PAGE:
Information technology: the keys to successful upgrading.
To upgrade or not to upgrade. That is the dilemma for the average SME in this, the year that Microsoft (US Justice Department permitting) will be launching their latest version of the PC operating system, Windows 98. This new system will perform best on the latest, fastest and most memory-laden PCs and will - to get the most out of it - require new 'office' and 'business' software. The decision is not so much whether to adopt the new system but whether to upgrade your whole PC infrastructure. In terms of potential hassle and cost, it all seems like a bit of a conspiracy when you've only just got used to and still carry the scars from your last upgrade.
There is good news, however. You don't have to upgrade when the industry hype says you have to. In fact, experience shows that you'll probably be best waiting a few months at least to ensure that one or two 'bug-fixing' releases can be issued before you submit your staff to the changes. Modern software is so complex, with its base code often running into millions of lines of code, that it is inevitable, no matter how much 'beta testing' is done by the software company, that it won't work perfectly under all the incredible number of system permutations that it will find upon release. Best clearly to allow others to do that testing for you.
It is in your interest though to keep tabs on what the reviews say. While some cynics say that the IT industry is a fashion business with the new stuff being released purely to keep you spending, you can construct a sound business case for upgrading if you analyse what it offers. Some of the new features may be like the new paint jobs available on a car - designed to make it look better without any substantive change in performance or utility.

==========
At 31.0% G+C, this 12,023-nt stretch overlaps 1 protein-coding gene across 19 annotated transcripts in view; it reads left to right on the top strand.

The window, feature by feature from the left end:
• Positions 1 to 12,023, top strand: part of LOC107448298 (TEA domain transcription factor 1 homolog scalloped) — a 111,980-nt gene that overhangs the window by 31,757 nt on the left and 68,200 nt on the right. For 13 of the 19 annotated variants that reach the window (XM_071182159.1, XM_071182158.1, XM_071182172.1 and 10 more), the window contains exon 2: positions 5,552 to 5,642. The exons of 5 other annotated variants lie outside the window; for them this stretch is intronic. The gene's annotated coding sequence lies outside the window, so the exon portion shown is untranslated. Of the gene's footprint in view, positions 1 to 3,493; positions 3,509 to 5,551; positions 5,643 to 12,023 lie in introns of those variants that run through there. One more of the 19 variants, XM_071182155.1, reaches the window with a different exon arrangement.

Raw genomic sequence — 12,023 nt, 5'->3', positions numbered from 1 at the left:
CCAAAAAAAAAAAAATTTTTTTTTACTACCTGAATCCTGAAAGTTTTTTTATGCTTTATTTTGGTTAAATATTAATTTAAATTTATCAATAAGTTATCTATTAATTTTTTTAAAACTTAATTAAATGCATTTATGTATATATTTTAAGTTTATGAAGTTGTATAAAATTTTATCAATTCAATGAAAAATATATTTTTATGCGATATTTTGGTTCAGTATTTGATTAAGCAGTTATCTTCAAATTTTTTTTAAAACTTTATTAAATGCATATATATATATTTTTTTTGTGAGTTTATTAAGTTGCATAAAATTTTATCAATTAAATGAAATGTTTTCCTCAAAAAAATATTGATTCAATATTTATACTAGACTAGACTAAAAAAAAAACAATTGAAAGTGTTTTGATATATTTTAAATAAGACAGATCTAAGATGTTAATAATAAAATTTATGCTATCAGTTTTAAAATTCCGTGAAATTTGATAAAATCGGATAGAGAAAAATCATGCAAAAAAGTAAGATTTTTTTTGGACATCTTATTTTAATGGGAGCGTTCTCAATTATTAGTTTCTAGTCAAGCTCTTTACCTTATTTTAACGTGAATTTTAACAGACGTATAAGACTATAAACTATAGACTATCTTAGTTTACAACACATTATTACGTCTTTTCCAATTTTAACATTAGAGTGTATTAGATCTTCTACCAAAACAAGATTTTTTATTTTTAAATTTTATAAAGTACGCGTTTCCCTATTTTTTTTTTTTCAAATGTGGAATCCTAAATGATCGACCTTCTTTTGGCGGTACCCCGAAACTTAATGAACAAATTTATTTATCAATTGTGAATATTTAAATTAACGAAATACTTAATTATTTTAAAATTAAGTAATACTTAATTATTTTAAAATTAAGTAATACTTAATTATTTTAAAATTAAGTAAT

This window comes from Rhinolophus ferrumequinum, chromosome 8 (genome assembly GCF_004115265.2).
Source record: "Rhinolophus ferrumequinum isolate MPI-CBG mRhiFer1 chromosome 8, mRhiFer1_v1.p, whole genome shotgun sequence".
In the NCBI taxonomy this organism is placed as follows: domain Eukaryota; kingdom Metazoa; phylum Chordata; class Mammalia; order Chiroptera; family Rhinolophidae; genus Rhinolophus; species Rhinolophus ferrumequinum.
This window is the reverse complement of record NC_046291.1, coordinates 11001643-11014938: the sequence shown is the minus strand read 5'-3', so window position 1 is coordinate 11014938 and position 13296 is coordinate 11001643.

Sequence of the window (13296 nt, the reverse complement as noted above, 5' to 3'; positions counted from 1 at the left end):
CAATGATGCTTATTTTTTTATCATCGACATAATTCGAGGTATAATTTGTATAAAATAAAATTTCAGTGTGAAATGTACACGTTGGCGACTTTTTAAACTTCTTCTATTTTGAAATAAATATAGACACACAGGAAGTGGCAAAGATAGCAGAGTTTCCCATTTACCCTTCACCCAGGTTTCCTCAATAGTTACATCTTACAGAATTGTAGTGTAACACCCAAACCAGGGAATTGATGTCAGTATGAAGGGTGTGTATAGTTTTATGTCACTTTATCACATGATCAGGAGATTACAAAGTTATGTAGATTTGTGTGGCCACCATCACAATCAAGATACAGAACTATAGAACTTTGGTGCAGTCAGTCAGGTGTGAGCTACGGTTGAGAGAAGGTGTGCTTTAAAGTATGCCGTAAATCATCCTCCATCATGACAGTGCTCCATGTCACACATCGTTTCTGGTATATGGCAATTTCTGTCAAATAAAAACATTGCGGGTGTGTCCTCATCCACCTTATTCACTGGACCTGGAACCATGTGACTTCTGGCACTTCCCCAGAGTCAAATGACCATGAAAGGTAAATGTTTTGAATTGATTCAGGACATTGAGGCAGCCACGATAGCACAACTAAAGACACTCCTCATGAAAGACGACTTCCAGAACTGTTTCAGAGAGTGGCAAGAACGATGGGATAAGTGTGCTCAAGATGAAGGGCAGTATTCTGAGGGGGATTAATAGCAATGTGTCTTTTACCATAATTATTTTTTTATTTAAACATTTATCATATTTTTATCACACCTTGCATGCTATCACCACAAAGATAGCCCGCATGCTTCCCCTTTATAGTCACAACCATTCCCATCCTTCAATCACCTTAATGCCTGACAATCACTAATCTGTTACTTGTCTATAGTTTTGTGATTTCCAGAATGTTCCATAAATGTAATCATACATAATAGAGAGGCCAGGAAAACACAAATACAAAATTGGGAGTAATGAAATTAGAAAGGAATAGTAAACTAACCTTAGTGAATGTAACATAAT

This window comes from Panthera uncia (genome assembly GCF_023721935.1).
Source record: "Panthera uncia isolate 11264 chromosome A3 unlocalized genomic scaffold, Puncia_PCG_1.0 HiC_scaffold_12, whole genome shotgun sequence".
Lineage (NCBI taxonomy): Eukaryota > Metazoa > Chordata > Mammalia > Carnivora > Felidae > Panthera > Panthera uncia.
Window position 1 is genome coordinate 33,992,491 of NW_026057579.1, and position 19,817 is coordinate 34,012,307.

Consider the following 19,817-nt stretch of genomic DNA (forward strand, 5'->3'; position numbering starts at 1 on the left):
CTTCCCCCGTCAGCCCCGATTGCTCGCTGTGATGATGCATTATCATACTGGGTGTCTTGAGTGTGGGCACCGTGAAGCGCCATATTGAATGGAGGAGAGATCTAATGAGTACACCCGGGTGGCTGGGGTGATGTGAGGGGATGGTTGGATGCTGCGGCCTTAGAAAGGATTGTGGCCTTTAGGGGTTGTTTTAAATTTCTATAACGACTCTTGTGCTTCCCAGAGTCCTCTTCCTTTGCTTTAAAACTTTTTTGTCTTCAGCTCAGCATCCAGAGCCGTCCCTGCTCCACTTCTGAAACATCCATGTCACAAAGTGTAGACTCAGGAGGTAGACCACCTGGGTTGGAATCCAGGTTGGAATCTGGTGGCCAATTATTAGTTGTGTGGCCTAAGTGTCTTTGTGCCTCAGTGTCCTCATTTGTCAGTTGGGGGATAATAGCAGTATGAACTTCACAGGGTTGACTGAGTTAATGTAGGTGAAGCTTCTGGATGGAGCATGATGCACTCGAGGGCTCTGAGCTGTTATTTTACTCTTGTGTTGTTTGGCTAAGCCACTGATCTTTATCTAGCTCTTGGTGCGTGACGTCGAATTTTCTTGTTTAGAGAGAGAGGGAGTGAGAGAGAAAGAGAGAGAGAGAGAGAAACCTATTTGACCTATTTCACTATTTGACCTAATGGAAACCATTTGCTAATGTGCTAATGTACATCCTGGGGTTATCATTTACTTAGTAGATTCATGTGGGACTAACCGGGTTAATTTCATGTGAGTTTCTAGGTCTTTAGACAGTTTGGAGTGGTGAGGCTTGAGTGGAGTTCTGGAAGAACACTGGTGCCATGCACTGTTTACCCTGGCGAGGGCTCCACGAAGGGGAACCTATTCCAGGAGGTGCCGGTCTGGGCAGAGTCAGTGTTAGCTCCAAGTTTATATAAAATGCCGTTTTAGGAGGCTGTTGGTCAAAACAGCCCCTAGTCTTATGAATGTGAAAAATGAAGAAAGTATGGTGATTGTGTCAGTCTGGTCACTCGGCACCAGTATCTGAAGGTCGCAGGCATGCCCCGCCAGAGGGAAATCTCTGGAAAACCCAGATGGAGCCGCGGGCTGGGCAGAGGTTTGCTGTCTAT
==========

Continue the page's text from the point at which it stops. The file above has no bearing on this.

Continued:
What you've really got to look out for is something more substantial and, in particular, 'twofers' (two for the price of one, or what used to take two or more products, now take one) and 'linkages' (integrating functions from one package with another). If you find something that can really help you out and improve your productivity, then perhaps you can make a case for an early upgrade. It all comes down to being in control of your IT destiny. Understanding what you want to achieve, keeping track of what can now be done, and having the nous to make the most of it, are the keys to successful upgrading.
Don't expect the IT industry to help you if you adopt the 'hairshirt' strategy, however. If you only upgrade when your computers feature on Antiques Roadshow, few IT companies will provide support on products over two generations old. This, in human years, represents about three years.
There is little benefit to be gained from such penny-pinching. You will find yourself equivalent to the bloke in the Miami Vice jacket, expecting a date at the 1998 technology disco.
Rob Wirszcyz is director of communications and alliances at EDS UK.